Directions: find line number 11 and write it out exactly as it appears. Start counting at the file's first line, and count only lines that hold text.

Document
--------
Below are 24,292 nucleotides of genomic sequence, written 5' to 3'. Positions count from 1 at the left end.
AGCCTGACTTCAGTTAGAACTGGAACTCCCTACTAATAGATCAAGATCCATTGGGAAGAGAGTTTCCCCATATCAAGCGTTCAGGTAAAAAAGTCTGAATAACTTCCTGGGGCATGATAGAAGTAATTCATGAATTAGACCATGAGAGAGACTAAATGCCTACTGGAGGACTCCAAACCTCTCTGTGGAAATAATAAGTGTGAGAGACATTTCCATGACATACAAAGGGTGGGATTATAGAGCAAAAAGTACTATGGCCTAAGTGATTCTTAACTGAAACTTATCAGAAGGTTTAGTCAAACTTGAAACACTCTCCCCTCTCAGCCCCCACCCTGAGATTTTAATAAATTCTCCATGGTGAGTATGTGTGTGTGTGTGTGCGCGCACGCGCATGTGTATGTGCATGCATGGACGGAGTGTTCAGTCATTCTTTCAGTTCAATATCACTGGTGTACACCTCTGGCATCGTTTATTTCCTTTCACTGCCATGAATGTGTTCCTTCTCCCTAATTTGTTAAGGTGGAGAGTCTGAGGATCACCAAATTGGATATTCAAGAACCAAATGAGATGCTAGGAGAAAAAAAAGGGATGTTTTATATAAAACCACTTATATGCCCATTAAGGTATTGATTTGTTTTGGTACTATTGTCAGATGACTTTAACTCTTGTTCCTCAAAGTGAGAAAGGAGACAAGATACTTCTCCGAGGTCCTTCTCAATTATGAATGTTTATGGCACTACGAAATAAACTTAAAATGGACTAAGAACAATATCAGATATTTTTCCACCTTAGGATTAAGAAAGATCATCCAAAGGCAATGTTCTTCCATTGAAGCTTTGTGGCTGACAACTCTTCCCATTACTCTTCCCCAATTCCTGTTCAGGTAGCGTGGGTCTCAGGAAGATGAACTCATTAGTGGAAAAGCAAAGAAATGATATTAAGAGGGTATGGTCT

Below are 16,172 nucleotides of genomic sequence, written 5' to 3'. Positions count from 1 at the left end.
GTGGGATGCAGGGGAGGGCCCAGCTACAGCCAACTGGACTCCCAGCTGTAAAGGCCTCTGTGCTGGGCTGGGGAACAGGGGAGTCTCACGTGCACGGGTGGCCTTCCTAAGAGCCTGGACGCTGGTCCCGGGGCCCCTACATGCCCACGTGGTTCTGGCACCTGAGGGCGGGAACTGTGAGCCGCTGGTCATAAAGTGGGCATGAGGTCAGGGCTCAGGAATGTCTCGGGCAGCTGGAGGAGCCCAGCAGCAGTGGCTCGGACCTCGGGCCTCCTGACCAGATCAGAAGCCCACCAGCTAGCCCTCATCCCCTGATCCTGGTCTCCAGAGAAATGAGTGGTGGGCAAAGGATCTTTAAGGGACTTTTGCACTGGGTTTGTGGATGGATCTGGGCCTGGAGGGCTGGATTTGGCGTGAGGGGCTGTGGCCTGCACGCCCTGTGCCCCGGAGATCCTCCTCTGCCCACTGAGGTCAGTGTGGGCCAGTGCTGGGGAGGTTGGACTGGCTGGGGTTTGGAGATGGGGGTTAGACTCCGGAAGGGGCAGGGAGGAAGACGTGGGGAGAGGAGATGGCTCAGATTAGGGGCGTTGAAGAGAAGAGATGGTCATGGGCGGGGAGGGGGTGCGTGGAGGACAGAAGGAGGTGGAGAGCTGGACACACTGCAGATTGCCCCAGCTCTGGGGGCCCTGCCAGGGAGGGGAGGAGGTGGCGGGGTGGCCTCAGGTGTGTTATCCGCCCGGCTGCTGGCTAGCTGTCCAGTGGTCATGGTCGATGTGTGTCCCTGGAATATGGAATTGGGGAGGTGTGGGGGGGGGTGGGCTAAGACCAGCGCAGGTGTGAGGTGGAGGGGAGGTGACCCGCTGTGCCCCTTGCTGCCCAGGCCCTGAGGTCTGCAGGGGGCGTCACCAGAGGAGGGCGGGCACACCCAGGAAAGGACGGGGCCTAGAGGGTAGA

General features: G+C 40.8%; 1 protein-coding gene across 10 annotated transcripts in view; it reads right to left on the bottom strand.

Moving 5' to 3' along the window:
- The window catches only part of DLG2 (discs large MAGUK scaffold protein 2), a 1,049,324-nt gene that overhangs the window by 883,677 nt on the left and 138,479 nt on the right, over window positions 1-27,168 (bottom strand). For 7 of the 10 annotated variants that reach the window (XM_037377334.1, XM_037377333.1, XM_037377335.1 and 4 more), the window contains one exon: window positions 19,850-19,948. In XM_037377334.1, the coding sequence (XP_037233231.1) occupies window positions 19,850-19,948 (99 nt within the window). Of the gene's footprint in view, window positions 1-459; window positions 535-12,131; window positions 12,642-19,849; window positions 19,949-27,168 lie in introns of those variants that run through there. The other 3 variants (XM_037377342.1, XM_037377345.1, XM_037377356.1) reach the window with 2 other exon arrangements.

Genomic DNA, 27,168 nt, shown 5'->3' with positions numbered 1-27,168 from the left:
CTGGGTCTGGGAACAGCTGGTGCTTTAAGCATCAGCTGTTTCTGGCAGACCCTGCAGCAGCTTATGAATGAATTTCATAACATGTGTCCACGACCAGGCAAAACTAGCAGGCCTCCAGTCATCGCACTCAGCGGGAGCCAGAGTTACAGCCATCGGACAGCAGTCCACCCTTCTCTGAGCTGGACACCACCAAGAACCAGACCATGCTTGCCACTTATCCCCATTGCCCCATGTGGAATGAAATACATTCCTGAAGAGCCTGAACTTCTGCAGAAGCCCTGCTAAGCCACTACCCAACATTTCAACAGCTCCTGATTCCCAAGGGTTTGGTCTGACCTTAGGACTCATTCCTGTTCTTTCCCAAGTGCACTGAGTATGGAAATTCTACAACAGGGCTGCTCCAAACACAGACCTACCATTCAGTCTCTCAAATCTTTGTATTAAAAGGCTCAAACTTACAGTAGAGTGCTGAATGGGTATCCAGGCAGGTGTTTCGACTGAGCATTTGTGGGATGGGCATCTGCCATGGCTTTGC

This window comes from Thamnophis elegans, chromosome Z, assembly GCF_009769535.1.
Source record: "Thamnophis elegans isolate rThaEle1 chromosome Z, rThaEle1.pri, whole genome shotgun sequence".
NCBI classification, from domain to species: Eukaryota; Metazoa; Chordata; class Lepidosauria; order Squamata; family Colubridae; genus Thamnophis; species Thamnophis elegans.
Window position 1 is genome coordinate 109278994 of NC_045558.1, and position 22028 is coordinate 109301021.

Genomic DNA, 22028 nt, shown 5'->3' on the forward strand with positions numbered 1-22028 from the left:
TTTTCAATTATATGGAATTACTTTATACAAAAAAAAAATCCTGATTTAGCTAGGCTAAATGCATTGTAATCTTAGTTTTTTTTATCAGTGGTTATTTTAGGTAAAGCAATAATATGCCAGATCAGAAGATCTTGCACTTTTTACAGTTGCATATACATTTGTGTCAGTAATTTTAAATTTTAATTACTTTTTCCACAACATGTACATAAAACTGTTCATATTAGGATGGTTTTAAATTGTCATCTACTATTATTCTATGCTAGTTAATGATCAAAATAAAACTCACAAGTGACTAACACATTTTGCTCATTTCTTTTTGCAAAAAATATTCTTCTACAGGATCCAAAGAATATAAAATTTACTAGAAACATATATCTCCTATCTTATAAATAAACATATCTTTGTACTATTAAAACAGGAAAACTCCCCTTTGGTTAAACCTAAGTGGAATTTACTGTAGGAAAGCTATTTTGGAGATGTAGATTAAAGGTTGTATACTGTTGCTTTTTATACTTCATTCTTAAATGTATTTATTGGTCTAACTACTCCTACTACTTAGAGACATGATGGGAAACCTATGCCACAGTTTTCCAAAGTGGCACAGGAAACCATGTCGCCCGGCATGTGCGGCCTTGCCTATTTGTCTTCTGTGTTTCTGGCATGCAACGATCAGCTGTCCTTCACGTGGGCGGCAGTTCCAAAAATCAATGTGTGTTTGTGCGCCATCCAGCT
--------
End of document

Source record: "Thamnophis elegans isolate rThaEle1 chromosome Z, rThaEle1.pri, whole genome shotgun sequence".